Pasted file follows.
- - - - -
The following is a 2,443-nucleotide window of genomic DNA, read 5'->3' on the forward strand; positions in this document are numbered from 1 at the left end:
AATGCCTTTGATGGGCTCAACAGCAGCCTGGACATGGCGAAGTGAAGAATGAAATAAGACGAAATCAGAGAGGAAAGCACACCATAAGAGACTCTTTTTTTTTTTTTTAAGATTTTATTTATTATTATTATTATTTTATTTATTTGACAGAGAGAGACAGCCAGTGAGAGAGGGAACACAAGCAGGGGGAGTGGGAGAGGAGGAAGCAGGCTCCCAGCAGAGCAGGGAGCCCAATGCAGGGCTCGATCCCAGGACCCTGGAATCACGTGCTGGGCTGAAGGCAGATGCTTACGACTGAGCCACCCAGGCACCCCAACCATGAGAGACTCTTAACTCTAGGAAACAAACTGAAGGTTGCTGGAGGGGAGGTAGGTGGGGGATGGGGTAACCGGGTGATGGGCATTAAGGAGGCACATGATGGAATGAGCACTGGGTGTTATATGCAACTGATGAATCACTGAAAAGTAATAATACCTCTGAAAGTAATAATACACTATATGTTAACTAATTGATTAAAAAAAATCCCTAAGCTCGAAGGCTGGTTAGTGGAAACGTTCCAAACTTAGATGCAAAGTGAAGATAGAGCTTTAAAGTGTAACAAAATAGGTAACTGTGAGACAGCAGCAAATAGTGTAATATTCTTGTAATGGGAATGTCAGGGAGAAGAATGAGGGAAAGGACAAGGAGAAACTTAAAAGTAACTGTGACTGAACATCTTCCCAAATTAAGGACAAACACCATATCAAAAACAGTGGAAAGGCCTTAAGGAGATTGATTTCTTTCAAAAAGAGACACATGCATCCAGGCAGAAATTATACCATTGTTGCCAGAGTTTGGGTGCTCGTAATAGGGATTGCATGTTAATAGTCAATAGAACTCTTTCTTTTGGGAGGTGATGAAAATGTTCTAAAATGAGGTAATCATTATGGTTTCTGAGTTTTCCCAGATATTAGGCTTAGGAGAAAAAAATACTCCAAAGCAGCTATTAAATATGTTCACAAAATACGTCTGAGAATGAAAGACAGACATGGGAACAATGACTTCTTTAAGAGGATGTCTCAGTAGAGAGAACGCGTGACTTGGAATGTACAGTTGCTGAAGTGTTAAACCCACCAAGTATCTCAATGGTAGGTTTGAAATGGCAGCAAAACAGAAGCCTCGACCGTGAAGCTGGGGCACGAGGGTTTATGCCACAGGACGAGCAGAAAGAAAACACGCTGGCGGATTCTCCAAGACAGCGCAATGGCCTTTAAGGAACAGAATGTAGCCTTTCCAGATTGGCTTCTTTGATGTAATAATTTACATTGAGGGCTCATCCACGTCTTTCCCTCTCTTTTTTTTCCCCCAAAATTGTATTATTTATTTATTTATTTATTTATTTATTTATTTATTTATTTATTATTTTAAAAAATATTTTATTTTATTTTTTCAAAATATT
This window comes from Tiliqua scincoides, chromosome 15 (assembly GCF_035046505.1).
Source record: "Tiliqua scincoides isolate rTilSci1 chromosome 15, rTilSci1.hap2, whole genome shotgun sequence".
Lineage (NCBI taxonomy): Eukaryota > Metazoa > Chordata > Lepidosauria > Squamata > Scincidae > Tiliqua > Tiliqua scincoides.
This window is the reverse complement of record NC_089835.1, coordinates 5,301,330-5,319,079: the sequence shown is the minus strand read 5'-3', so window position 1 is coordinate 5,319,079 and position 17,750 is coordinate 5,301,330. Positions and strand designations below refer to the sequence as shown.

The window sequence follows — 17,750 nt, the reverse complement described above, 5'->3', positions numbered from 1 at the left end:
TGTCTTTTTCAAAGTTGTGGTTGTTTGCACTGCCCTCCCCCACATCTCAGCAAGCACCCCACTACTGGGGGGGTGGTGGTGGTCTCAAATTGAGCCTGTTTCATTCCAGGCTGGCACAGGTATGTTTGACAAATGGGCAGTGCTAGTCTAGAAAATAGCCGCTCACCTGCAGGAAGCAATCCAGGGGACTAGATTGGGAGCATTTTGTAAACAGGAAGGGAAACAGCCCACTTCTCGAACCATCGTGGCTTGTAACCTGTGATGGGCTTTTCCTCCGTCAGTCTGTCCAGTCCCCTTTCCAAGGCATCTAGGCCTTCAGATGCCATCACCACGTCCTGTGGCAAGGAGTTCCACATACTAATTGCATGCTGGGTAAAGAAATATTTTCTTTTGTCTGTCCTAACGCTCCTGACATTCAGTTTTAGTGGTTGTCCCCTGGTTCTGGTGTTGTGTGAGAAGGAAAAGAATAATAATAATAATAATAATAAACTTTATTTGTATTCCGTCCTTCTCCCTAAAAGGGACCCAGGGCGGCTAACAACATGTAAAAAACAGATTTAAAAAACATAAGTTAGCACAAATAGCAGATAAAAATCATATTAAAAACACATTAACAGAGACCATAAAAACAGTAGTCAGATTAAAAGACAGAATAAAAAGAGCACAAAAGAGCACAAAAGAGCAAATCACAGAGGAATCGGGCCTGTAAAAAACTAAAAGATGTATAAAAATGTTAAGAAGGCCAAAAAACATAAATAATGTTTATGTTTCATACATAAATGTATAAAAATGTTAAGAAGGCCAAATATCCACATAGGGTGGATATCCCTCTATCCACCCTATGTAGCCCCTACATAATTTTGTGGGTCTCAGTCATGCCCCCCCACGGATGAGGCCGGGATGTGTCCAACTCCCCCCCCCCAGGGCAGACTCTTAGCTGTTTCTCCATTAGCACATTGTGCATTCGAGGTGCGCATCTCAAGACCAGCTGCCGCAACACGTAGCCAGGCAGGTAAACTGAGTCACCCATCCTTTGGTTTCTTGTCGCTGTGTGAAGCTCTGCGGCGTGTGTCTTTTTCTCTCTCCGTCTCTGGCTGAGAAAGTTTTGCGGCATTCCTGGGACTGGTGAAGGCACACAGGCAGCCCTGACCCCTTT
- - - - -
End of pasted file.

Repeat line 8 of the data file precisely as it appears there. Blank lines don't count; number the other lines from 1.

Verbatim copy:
TGTCTTTTTCAAAGTTGTGGTTGTTTGCACTGCCCTCCCCCACATCTCAGCAAGCACCCCACTACTGGGGGGGTGGTGGTGGTCTCAAATTGAGCCTGTTTCATTCCAGGCTGGCACAGGTATGTTTGACAAATGGGCAGTGCTAGTCTAGAAAATAGCCGCTCACCTGCAGGAAGCAATCCAGGGGACTAGATTGGGAGCATTTTGTAAACAGGAAGGGAAACAGCCCACTTCTCGAACCATCGTGGCTTGTAACCTGTGATGGGCTTTTCCTCCGTCAGTCTGTCCAGTCCCCTTTCCAAGGCATCTAGGCCTTCAGATGCCATCACCACGTCCTGTGGCAAGGAGTTCCACATACTAATTGCATGCTGGGTAAAGAAATATTTTCTTTTGTCTGTCCTAACGCTCCTGACATTCAGTTTTAGTGGTTGTCCCCTGGTTCTGGTGTTGTGTGAGAAGGAAAAGAATAATAATAATAATAATAATAAACTTTATTTGTATTCCGTCCTTCTCCCTAAAAGGGACCCAGGGCGGCTAACAACATGTAAAAAACAGATTTAAAAAACATAAGTTAGCACAAATAGCAGATAAAAATCATATTAAAAACACATTAACAGAGACCATAAAAACAGTAGTCAGATTAAAAGACAGAATAAAAAGAGCACAAAAGAGCACAAAAGAGCAAATCACAGAGGAATCGGGCCTGTAAAAAACTAAAAGATGTATAAAAATGTTAAGAAGGCCAAAAAACATAAATAATGTTTATGTTTCATACATAAATGTATAAAAATGTTAAGAAGGCCAAATATCCACATAGGGTGGATATCCCTCTATCCACCCTATGTAGCCCCTACATAATTTTGTGGGTCTCAGTCATGCCCCCCCACGGATGAGGCCGGGATGTGTCCAACTCCCCCCCCCCAGGGCAGACTCTTAGCTGTTTCTCCATTAGCACATTGTGCATTCGAGGTGCGCATCTCAAGACCAGCTGCCGCAACACGTAGCCAGGCAGGTAAACTGAGTCACCCATCCTTTGGTTTCTTGTCGCTGTGTGAAGCTCTGCGGCGTGTGTCTTTTTCTCTCTCCGTCTCTGGCTGAGAAAGTTTTGCGGCATTCCTGGGACTGGTGAAGGCACACAGGCAGCCCTGACCCCTTT